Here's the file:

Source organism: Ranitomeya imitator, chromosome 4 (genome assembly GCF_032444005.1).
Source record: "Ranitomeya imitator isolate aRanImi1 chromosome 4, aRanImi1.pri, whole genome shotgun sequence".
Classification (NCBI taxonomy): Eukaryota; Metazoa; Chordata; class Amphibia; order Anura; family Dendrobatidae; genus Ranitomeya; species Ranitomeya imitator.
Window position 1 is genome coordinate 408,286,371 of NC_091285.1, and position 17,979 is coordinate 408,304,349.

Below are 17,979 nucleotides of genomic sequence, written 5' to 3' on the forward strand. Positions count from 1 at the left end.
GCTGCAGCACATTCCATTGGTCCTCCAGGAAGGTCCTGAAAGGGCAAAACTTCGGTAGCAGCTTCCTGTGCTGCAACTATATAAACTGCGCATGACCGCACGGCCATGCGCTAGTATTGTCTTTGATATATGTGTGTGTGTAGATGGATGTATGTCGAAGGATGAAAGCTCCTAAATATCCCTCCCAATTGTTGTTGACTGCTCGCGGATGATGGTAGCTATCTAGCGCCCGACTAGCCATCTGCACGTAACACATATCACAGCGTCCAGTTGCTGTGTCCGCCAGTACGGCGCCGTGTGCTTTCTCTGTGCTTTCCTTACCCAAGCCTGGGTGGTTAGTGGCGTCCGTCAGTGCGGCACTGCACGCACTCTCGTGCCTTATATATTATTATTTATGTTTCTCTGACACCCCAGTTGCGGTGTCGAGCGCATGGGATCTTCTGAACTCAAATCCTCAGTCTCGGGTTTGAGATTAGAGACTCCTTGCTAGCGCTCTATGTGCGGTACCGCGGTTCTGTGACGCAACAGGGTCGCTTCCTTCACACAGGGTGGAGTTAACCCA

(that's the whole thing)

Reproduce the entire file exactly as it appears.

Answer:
Source organism: Ranitomeya imitator, chromosome 4 (genome assembly GCF_032444005.1).
Source record: "Ranitomeya imitator isolate aRanImi1 chromosome 4, aRanImi1.pri, whole genome shotgun sequence".
Classification (NCBI taxonomy): Eukaryota; Metazoa; Chordata; class Amphibia; order Anura; family Dendrobatidae; genus Ranitomeya; species Ranitomeya imitator.
Window position 1 is genome coordinate 408,286,371 of NC_091285.1, and position 17,979 is coordinate 408,304,349.

Below are 17,979 nucleotides of genomic sequence, written 5' to 3' on the forward strand. Positions count from 1 at the left end.
GCTGCAGCACATTCCATTGGTCCTCCAGGAAGGTCCTGAAAGGGCAAAACTTCGGTAGCAGCTTCCTGTGCTGCAACTATATAAACTGCGCATGACCGCACGGCCATGCGCTAGTATTGTCTTTGATATATGTGTGTGTGTAGATGGATGTATGTCGAAGGATGAAAGCTCCTAAATATCCCTCCCAATTGTTGTTGACTGCTCGCGGATGATGGTAGCTATCTAGCGCCCGACTAGCCATCTGCACGTAACACATATCACAGCGTCCAGTTGCTGTGTCCGCCAGTACGGCGCCGTGTGCTTTCTCTGTGCTTTCCTTACCCAAGCCTGGGTGGTTAGTGGCGTCCGTCAGTGCGGCACTGCACGCACTCTCGTGCCTTATATATTATTATTTATGTTTCTCTGACACCCCAGTTGCGGTGTCGAGCGCATGGGATCTTCTGAACTCAAATCCTCAGTCTCGGGTTTGAGATTAGAGACTCCTTGCTAGCGCTCTATGTGCGGTACCGCGGTTCTGTGACGCAACAGGGTCGCTTCCTTCACACAGGGTGGAGTTAACCCA